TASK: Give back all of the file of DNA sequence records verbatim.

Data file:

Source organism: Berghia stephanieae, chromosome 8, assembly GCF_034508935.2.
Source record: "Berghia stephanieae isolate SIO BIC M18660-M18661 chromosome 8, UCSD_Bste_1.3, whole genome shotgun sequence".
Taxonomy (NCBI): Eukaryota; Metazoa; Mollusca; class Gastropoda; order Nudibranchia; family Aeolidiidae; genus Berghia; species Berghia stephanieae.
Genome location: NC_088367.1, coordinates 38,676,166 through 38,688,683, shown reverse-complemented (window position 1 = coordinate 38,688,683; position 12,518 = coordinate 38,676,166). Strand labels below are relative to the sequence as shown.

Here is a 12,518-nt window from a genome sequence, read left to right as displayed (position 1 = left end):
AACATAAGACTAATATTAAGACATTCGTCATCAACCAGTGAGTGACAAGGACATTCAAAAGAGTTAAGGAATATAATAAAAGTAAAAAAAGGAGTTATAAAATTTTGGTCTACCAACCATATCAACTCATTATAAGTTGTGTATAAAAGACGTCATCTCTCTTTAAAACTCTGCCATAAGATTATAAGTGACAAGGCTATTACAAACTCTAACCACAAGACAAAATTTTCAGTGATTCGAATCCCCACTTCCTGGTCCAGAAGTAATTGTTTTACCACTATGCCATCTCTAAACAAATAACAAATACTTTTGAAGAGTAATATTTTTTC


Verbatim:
Source organism: Berghia stephanieae, chromosome 8, assembly GCF_034508935.2.
Source record: "Berghia stephanieae isolate SIO BIC M18660-M18661 chromosome 8, UCSD_Bste_1.3, whole genome shotgun sequence".
Taxonomy (NCBI): Eukaryota; Metazoa; Mollusca; class Gastropoda; order Nudibranchia; family Aeolidiidae; genus Berghia; species Berghia stephanieae.
Genome location: NC_088367.1, coordinates 38,676,166 through 38,688,683, shown reverse-complemented (window position 1 = coordinate 38,688,683; position 12,518 = coordinate 38,676,166). Strand labels below are relative to the sequence as shown.

Here is a 12,518-nt window from a genome sequence, read left to right as displayed (position 1 = left end):
AACATAAGACTAATATTAAGACATTCGTCATCAACCAGTGAGTGACAAGGACATTCAAAAGAGTTAAGGAATATAATAAAAGTAAAAAAAGGAGTTATAAAATTTTGGTCTACCAACCATATCAACTCATTATAAGTTGTGTATAAAAGACGTCATCTCTCTTTAAAACTCTGCCATAAGATTATAAGTGACAAGGCTATTACAAACTCTAACCACAAGACAAAATTTTCAGTGATTCGAATCCCCACTTCCTGGTCCAGAAGTAATTGTTTTACCACTATGCCATCTCTAAACAAATAACAAATACTTTTGAAGAGTAATATTTTTTC